They are a “must-have” for reaching your destination. And for arriving on time, for that matter! How otherwise could you tell if you were going the right direction or if you were lost?

The same principle applies to our retirement. Whether you retire 10 years or 10 months from now, you need a financial plan.

In many ways, a plan is like a financial roadmap. It lays out clear directions for you to take and helps you keep on track.

Yet most people don’t have a roadmap for their future retirement. Just three percent of Americans have a written financial plan, according to Jim Chilton, founder and CEO of the Society for Financial Awareness.

Overcoming the “Ready-Fire-Aim” Mentality

And what explains the planning gap?

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on 21 November, 2019

financial conversations you should have during the holidays

Ah, the holidays… an annual time of food, fellowship, and fun with family, friends, and loved ones. Everyone returns home and catches up on all of the family happenings over the past year.

But the holidays can also be stressful and fast-paced, as people have cookies to bake, presents to wrap, and shopping to do. Not only that, they may have various other year-end projects at home or at work. Those who have lost loved ones or who hurt in other ways might also find these times unbearable, since the holiday season tends to be an emotional period.

Even so, it’s still an ideal time for families to get together and discuss their financial concerns with their loved ones.

Why? Because people usually aren't as preoccupied by work and day-to-day matters at this time of year. The holiday festivities may be one of the few times when everyone is together. There are also many decisions that must be made before the year ends.

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on 04 April, 2019

why financial literacy is important

The struggle for financial wellness is real. Four in 10 Americans can’t cover a $400 emergency expense, according to a report by the Federal Reserve Board.

And that is just one sign of the financial strain plaguing America.

Credit card debt is at its highest level in a decade. People are behind on retirement savings. Student loan debt has hit a new record, and Americans continually rate financial stress as one of their top concerns.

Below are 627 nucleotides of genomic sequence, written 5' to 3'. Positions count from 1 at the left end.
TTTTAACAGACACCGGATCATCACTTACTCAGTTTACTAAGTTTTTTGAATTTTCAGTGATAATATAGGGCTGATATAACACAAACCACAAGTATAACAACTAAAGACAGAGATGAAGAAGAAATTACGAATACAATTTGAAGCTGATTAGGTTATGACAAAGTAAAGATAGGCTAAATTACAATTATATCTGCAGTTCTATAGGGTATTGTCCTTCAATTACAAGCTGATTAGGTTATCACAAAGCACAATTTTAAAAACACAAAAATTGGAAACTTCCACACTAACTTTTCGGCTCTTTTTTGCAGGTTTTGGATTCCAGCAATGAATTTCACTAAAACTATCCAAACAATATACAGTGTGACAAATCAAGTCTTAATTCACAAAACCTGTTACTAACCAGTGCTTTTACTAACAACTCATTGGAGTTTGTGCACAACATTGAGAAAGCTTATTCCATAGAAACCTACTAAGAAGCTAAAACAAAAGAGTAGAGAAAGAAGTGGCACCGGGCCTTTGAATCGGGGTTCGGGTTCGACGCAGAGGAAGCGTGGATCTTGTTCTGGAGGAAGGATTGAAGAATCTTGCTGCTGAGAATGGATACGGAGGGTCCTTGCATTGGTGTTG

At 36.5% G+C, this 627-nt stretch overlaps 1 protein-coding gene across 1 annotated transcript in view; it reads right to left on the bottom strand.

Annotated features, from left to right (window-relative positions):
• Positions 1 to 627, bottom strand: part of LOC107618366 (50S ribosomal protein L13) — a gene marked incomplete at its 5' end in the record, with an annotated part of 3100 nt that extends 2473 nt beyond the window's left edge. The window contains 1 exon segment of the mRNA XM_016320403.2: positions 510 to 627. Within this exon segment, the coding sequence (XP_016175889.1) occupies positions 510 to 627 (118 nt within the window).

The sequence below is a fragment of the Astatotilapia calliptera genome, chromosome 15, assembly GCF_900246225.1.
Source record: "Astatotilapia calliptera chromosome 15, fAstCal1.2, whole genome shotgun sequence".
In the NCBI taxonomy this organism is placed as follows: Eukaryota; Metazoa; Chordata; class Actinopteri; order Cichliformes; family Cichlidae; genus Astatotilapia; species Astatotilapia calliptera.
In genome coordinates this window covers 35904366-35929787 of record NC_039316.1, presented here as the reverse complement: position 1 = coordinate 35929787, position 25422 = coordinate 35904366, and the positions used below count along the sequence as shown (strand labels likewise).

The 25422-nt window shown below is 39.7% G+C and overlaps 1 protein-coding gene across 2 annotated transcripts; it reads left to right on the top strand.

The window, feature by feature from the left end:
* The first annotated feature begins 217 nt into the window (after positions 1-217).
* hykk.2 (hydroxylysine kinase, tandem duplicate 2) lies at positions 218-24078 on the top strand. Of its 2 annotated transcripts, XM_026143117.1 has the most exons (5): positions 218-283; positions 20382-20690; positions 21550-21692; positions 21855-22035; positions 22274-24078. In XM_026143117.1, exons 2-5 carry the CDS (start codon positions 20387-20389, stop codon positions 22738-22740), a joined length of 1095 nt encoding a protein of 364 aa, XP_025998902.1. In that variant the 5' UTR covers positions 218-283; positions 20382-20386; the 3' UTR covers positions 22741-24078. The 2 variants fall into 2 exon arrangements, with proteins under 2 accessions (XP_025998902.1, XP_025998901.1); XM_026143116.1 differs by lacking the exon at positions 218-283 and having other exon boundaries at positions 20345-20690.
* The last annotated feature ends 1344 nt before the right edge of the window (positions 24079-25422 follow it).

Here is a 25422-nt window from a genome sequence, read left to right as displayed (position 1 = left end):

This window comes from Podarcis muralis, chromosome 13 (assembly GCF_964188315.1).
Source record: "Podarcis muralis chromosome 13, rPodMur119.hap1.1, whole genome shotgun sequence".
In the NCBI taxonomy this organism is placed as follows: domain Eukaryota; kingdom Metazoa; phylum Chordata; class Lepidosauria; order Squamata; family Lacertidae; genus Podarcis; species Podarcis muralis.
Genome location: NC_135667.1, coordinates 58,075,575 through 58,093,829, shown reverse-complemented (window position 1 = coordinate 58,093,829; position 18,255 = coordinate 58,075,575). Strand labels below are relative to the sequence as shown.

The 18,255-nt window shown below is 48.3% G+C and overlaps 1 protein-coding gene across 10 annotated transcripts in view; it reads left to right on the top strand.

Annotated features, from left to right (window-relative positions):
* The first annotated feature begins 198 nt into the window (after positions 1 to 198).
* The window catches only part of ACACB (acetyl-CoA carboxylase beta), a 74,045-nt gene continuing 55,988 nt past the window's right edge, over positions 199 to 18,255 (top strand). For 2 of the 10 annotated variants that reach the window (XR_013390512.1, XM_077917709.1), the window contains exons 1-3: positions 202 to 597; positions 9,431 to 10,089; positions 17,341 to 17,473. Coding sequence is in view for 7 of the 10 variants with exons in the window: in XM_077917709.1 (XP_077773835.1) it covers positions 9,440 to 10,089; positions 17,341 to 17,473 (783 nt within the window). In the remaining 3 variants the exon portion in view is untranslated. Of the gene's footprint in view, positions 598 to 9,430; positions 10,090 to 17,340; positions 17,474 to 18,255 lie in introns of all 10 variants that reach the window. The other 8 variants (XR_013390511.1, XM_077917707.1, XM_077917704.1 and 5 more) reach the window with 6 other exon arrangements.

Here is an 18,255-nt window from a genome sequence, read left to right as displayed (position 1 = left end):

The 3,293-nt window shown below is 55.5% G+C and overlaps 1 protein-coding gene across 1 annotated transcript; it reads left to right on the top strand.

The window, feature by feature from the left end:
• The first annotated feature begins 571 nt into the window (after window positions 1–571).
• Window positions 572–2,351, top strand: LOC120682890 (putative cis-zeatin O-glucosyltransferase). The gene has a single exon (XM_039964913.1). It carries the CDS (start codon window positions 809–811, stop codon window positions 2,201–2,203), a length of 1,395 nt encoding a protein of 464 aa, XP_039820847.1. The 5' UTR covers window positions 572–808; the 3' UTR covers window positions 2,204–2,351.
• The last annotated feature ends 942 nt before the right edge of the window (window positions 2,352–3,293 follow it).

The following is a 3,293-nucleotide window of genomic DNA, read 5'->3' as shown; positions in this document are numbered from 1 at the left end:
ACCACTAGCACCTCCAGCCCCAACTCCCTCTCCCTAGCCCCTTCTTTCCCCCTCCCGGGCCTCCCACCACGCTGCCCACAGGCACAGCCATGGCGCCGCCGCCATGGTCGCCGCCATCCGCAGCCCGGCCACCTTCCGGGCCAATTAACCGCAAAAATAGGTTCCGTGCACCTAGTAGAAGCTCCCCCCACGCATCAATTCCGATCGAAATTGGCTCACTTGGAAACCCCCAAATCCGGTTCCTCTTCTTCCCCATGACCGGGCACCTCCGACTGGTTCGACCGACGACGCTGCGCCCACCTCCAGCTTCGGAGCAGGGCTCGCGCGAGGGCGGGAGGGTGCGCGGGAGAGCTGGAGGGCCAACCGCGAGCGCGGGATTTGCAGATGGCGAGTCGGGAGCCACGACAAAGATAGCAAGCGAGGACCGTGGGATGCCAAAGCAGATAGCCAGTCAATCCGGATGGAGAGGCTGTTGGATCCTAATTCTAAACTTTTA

April is National Financial Literacy Month, which spotlights a driving factor behind the fiscal heartburn – financial illiteracy – and aims to solve it by raising people’s financial awareness.

To discuss how to tackle the devastating effects of the U.S. financial literacy crisis, we asked for insights from Jim Chilton, founder and CEO of the Society for Financial Awareness (SOFA).  

SOFA is a national non-profit, which Chilton started in 1993, with the mission of ending financial illiteracy across America.

Below is a sum-up of the conversation, which covers why financial literacy is important, how people struggle with money matters, and ways to solve the problem.

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on 26 April, 2019

ready for financial wellness need a guide

Editor's Note: This article is Part 4 of a month-long series on financial illiteracy in America. April marks National Financial Literacy Month, and to help raise Americans' financial awareness, SafeMoney.com is teaming up with the Society for Financial Awareness (SOFA), a leading financial literacy non-profit, to spread the word. You can find Part 3, "Watch Out for These Financial Blunders," and can read here our dynamic interview with Jim Chilton, the CEO and founder of SOFA.